"Easter, 1917." by Norah M. Holland (1876-1925)
I.M. Thomas MacDonagh
HE died for thee, O mournful Mother Erin!
A year ago he turned his face away
From the glad Spring, in her young green appearing;
He lingered not to listen to the lay
Of thrush or blackbird; turned him not aside
To watch the glory of the daffodils
That shone and fluttered on a hundred hills,
But where the mists had gathered, chill and grey,
He chose his path–and died.
And now another Spring makes green the meadows,
The daffodils are golden once again,
The little winds are dancing with the shadows
The young leaves make; once more the world is fain
Of life and laughter–but he shall not see
The leaf-strewn hollows where the violets grow,
Or watch the hawthorn buds foam into snow,
No more shall feel the warm, soft, springtime rain?
For he has died for thee.
And yet this year, 'mid all the Spring's rejoicing,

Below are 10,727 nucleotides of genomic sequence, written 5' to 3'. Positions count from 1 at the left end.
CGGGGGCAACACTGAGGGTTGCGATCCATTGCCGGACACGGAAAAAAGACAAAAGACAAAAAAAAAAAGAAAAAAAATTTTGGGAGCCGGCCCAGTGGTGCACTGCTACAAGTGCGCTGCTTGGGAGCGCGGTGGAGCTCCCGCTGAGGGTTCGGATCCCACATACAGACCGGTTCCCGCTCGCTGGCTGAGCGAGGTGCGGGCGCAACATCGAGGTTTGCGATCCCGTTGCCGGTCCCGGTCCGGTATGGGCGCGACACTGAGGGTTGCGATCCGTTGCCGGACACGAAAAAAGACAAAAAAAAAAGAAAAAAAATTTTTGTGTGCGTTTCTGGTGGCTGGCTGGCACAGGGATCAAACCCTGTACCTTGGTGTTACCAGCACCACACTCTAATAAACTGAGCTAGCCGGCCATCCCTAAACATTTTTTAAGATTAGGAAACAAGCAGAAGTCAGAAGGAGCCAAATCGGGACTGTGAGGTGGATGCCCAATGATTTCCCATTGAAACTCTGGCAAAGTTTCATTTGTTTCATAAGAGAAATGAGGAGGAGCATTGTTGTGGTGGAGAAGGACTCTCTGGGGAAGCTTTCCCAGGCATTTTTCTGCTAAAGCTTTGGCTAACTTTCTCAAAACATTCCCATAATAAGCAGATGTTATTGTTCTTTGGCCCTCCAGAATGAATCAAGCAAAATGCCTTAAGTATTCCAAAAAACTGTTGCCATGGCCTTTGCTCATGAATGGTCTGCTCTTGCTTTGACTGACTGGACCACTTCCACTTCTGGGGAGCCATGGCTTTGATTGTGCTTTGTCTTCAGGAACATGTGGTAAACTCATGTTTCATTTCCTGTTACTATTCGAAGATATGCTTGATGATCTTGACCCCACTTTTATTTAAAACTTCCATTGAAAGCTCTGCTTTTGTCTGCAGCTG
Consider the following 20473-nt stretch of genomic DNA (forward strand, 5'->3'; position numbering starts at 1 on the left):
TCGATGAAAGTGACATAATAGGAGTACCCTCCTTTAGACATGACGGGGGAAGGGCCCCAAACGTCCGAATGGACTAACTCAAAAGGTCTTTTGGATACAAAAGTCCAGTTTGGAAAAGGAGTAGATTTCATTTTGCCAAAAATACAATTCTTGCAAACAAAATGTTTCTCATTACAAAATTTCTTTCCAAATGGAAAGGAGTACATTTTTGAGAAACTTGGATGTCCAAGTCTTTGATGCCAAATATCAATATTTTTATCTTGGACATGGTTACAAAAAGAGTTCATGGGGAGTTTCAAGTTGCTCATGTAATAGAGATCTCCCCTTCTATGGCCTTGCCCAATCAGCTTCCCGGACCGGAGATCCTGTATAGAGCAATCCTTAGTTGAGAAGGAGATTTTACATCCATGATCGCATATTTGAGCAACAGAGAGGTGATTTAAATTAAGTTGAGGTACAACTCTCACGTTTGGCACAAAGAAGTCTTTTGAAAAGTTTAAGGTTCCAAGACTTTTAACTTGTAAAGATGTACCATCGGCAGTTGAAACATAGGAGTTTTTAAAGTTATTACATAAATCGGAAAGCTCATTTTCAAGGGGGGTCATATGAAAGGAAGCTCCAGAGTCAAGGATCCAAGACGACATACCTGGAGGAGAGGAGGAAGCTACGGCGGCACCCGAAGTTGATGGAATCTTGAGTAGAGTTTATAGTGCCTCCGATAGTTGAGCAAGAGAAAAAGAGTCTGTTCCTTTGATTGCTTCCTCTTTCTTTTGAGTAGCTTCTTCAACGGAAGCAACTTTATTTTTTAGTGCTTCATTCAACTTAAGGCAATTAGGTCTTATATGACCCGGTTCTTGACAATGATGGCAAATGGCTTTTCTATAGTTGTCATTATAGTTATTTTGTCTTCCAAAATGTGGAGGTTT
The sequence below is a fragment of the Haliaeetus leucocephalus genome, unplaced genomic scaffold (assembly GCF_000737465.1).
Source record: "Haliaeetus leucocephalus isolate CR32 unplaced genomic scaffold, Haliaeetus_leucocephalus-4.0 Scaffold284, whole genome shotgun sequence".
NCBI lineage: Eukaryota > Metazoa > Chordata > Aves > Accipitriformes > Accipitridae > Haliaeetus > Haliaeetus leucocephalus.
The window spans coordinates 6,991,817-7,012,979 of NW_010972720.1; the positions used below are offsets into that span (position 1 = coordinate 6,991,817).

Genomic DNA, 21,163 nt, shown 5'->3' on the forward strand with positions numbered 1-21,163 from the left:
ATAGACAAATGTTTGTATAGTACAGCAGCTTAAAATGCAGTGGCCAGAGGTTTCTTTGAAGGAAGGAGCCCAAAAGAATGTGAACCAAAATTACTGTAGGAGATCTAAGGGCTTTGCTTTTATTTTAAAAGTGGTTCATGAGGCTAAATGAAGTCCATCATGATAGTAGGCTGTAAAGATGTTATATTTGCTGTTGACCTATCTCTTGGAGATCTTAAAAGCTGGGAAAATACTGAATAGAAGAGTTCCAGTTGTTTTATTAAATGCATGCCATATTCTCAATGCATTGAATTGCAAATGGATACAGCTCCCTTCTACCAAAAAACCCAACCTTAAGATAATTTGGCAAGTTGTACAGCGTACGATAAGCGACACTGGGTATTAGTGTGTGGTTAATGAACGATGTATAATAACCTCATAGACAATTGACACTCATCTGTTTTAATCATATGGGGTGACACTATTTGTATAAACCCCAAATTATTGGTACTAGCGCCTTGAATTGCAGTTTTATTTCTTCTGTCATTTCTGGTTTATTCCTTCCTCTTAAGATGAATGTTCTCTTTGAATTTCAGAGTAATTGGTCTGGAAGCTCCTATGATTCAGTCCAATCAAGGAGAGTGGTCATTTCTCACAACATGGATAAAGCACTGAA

There sounds at times, I think, a sadder note;
This Spring no longer is the blackbird voicing
Such jubilation from his golden throat;
The winds, grown older, dance with feet of lead,
The daffodils are nodding listlessly,
The violet has no perfume for the bee,
The grasshopper has donned his dullest coat,
Remembering he is dead.
Yet once again, O thrush, break into singing;
Laugh, daffodils, to feel the falling rain;
Winter is past, and the young earth is springing
Joyous to greet her risen Lord again:
And he who loved you–deem not that he lies
Unheeding of your grief beneath his mound,
No more the sleep of Death enwraps him round:
Rejoice, O Erin, Death to-day is slain,
But Valour never dies.